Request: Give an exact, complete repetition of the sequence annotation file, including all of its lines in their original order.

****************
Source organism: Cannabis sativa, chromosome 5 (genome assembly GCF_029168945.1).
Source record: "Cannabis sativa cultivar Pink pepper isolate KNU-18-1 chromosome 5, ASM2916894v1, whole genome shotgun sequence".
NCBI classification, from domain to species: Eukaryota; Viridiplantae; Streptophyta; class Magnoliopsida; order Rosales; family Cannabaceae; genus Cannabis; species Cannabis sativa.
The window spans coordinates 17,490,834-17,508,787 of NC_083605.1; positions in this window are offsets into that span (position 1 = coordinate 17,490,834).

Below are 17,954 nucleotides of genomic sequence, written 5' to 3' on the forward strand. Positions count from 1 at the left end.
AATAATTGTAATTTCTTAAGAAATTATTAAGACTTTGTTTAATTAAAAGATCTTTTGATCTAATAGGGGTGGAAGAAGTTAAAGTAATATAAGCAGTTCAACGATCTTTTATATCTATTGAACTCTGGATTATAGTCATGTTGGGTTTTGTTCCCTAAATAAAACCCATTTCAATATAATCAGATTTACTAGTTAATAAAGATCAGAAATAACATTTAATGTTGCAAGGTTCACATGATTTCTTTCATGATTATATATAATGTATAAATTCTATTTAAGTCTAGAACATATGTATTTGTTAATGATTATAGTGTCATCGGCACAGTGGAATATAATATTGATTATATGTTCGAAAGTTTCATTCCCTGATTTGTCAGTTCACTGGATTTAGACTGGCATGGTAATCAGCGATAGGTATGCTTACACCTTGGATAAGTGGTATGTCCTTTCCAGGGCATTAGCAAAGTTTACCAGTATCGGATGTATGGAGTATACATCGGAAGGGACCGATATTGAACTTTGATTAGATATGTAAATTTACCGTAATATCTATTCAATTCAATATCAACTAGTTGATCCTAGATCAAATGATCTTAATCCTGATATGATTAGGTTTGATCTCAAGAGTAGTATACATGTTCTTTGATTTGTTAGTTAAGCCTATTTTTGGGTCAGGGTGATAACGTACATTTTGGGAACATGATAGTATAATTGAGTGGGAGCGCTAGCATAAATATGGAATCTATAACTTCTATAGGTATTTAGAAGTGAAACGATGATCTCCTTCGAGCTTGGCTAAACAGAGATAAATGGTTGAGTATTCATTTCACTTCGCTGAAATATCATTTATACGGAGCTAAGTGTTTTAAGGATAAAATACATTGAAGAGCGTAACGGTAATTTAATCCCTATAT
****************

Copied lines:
Source organism: Cannabis sativa, chromosome 5 (genome assembly GCF_029168945.1).
Source record: "Cannabis sativa cultivar Pink pepper isolate KNU-18-1 chromosome 5, ASM2916894v1, whole genome shotgun sequence".
NCBI classification, from domain to species: Eukaryota; Viridiplantae; Streptophyta; class Magnoliopsida; order Rosales; family Cannabaceae; genus Cannabis; species Cannabis sativa.
The window spans coordinates 17,490,834-17,508,787 of NC_083605.1; positions in this window are offsets into that span (position 1 = coordinate 17,490,834).

Below are 17,954 nucleotides of genomic sequence, written 5' to 3' on the forward strand. Positions count from 1 at the left end.
AATAATTGTAATTTCTTAAGAAATTATTAAGACTTTGTTTAATTAAAAGATCTTTTGATCTAATAGGGGTGGAAGAAGTTAAAGTAATATAAGCAGTTCAACGATCTTTTATATCTATTGAACTCTGGATTATAGTCATGTTGGGTTTTGTTCCCTAAATAAAACCCATTTCAATATAATCAGATTTACTAGTTAATAAAGATCAGAAATAACATTTAATGTTGCAAGGTTCACATGATTTCTTTCATGATTATATATAATGTATAAATTCTATTTAAGTCTAGAACATATGTATTTGTTAATGATTATAGTGTCATCGGCACAGTGGAATATAATATTGATTATATGTTCGAAAGTTTCATTCCCTGATTTGTCAGTTCACTGGATTTAGACTGGCATGGTAATCAGCGATAGGTATGCTTACACCTTGGATAAGTGGTATGTCCTTTCCAGGGCATTAGCAAAGTTTACCAGTATCGGATGTATGGAGTATACATCGGAAGGGACCGATATTGAACTTTGATTAGATATGTAAATTTACCGTAATATCTATTCAATTCAATATCAACTAGTTGATCCTAGATCAAATGATCTTAATCCTGATATGATTAGGTTTGATCTCAAGAGTAGTATACATGTTCTTTGATTTGTTAGTTAAGCCTATTTTTGGGTCAGGGTGATAACGTACATTTTGGGAACATGATAGTATAATTGAGTGGGAGCGCTAGCATAAATATGGAATCTATAACTTCTATAGGTATTTAGAAGTGAAACGATGATCTCCTTCGAGCTTGGCTAAACAGAGATAAATGGTTGAGTATTCATTTCACTTCGCTGAAATATCATTTATACGGAGCTAAGTGTTTTAAGGATAAAATACATTGAAGAGCGTAACGGTAATTTAATCCCTATAT